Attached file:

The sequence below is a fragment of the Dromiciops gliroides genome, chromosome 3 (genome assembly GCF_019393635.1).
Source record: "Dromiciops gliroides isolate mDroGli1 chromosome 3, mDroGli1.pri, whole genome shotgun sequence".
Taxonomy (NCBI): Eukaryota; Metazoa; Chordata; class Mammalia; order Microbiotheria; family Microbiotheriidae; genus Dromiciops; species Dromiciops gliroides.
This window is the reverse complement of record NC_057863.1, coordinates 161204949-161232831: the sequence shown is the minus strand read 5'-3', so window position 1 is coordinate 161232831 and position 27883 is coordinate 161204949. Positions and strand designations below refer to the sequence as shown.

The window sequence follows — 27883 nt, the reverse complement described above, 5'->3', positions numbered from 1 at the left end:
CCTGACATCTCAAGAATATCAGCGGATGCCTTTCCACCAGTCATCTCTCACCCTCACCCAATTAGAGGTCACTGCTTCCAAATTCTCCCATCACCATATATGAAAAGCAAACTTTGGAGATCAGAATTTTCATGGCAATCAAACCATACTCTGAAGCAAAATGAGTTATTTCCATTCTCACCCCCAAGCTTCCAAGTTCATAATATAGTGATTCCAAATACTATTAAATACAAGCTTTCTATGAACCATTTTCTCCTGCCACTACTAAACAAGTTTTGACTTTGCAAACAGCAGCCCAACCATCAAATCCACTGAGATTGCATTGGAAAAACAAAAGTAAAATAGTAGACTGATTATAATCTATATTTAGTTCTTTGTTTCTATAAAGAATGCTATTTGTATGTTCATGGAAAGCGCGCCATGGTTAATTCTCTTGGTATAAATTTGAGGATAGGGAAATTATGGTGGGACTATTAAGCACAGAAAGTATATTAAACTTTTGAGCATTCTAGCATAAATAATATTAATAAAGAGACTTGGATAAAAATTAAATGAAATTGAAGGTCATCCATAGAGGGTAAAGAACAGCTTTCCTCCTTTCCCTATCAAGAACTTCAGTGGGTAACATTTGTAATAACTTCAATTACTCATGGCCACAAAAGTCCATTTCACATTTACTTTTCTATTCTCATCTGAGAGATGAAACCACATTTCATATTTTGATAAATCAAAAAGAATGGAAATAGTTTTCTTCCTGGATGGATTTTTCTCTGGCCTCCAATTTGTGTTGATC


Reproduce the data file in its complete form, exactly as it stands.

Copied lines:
The sequence below is a fragment of the Dromiciops gliroides genome, chromosome 3 (genome assembly GCF_019393635.1).
Source record: "Dromiciops gliroides isolate mDroGli1 chromosome 3, mDroGli1.pri, whole genome shotgun sequence".
Taxonomy (NCBI): Eukaryota; Metazoa; Chordata; class Mammalia; order Microbiotheria; family Microbiotheriidae; genus Dromiciops; species Dromiciops gliroides.
This window is the reverse complement of record NC_057863.1, coordinates 161204949-161232831: the sequence shown is the minus strand read 5'-3', so window position 1 is coordinate 161232831 and position 27883 is coordinate 161204949. Positions and strand designations below refer to the sequence as shown.

The window sequence follows — 27883 nt, the reverse complement described above, 5'->3', positions numbered from 1 at the left end:
CCTGACATCTCAAGAATATCAGCGGATGCCTTTCCACCAGTCATCTCTCACCCTCACCCAATTAGAGGTCACTGCTTCCAAATTCTCCCATCACCATATATGAAAAGCAAACTTTGGAGATCAGAATTTTCATGGCAATCAAACCATACTCTGAAGCAAAATGAGTTATTTCCATTCTCACCCCCAAGCTTCCAAGTTCATAATATAGTGATTCCAAATACTATTAAATACAAGCTTTCTATGAACCATTTTCTCCTGCCACTACTAAACAAGTTTTGACTTTGCAAACAGCAGCCCAACCATCAAATCCACTGAGATTGCATTGGAAAAACAAAAGTAAAATAGTAGACTGATTATAATCTATATTTAGTTCTTTGTTTCTATAAAGAATGCTATTTGTATGTTCATGGAAAGCGCGCCATGGTTAATTCTCTTGGTATAAATTTGAGGATAGGGAAATTATGGTGGGACTATTAAGCACAGAAAGTATATTAAACTTTTGAGCATTCTAGCATAAATAATATTAATAAAGAGACTTGGATAAAAATTAAATGAAATTGAAGGTCATCCATAGAGGGTAAAGAACAGCTTTCCTCCTTTCCCTATCAAGAACTTCAGTGGGTAACATTTGTAATAACTTCAATTACTCATGGCCACAAAAGTCCATTTCACATTTACTTTTCTATTCTCATCTGAGAGATGAAACCACATTTCATATTTTGATAAATCAAAAAGAATGGAAATAGTTTTCTTCCTGGATGGATTTTTCTCTGGCCTCCAATTTGTGTTGATC